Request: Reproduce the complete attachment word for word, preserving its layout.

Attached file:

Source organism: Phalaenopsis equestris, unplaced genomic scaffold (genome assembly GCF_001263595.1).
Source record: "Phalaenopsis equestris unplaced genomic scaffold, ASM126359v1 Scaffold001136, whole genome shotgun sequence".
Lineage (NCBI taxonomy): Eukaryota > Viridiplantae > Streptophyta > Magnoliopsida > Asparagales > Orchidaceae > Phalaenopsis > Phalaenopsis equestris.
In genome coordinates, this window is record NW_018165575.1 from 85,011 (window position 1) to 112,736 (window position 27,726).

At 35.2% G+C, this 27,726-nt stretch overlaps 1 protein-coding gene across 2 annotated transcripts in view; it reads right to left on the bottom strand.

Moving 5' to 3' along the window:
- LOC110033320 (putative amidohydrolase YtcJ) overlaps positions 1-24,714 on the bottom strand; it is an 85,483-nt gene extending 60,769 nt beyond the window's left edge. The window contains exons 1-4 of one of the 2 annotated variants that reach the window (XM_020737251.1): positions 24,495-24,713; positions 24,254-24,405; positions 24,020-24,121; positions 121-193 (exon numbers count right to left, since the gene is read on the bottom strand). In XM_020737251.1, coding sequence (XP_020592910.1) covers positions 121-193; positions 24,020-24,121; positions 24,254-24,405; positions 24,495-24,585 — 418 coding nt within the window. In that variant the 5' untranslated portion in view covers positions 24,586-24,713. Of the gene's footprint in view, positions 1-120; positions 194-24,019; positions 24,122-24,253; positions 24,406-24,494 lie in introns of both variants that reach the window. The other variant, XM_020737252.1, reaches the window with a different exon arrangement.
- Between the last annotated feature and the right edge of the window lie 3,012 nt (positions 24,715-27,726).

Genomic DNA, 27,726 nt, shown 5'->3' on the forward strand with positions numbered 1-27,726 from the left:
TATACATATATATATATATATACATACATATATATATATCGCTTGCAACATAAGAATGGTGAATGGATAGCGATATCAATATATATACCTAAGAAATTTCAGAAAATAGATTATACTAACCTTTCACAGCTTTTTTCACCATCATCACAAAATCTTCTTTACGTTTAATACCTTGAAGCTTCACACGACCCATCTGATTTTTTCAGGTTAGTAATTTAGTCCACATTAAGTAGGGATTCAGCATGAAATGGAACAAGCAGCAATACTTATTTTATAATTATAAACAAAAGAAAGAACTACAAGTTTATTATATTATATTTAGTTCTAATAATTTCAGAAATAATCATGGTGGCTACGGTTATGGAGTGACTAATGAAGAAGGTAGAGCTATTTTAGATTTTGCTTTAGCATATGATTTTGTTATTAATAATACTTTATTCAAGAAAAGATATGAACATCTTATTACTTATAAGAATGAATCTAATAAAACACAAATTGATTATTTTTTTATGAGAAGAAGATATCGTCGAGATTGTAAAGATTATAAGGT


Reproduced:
Source organism: Phalaenopsis equestris, unplaced genomic scaffold (genome assembly GCF_001263595.1).
Source record: "Phalaenopsis equestris unplaced genomic scaffold, ASM126359v1 Scaffold001136, whole genome shotgun sequence".
Lineage (NCBI taxonomy): Eukaryota > Viridiplantae > Streptophyta > Magnoliopsida > Asparagales > Orchidaceae > Phalaenopsis > Phalaenopsis equestris.
In genome coordinates, this window is record NW_018165575.1 from 85,011 (window position 1) to 112,736 (window position 27,726).

At 35.2% G+C, this 27,726-nt stretch overlaps 1 protein-coding gene across 2 annotated transcripts in view; it reads right to left on the bottom strand.

Moving 5' to 3' along the window:
- LOC110033320 (putative amidohydrolase YtcJ) overlaps positions 1-24,714 on the bottom strand; it is an 85,483-nt gene extending 60,769 nt beyond the window's left edge. The window contains exons 1-4 of one of the 2 annotated variants that reach the window (XM_020737251.1): positions 24,495-24,713; positions 24,254-24,405; positions 24,020-24,121; positions 121-193 (exon numbers count right to left, since the gene is read on the bottom strand). In XM_020737251.1, coding sequence (XP_020592910.1) covers positions 121-193; positions 24,020-24,121; positions 24,254-24,405; positions 24,495-24,585 — 418 coding nt within the window. In that variant the 5' untranslated portion in view covers positions 24,586-24,713. Of the gene's footprint in view, positions 1-120; positions 194-24,019; positions 24,122-24,253; positions 24,406-24,494 lie in introns of both variants that reach the window. The other variant, XM_020737252.1, reaches the window with a different exon arrangement.
- Between the last annotated feature and the right edge of the window lie 3,012 nt (positions 24,715-27,726).

Genomic DNA, 27,726 nt, shown 5'->3' on the forward strand with positions numbered 1-27,726 from the left:
TATACATATATATATATATATACATACATATATATATATCGCTTGCAACATAAGAATGGTGAATGGATAGCGATATCAATATATATACCTAAGAAATTTCAGAAAATAGATTATACTAACCTTTCACAGCTTTTTTCACCATCATCACAAAATCTTCTTTACGTTTAATACCTTGAAGCTTCACACGACCCATCTGATTTTTTCAGGTTAGTAATTTAGTCCACATTAAGTAGGGATTCAGCATGAAATGGAACAAGCAGCAATACTTATTTTATAATTATAAACAAAAGAAAGAACTACAAGTTTATTATATTATATTTAGTTCTAATAATTTCAGAAATAATCATGGTGGCTACGGTTATGGAGTGACTAATGAAGAAGGTAGAGCTATTTTAGATTTTGCTTTAGCATATGATTTTGTTATTAATAATACTTTATTCAAGAAAAGATATGAACATCTTATTACTTATAAGAATGAATCTAATAAAACACAAATTGATTATTTTTTTATGAGAAGAAGATATCGTCGAGATTGTAAAGATTATAAGGT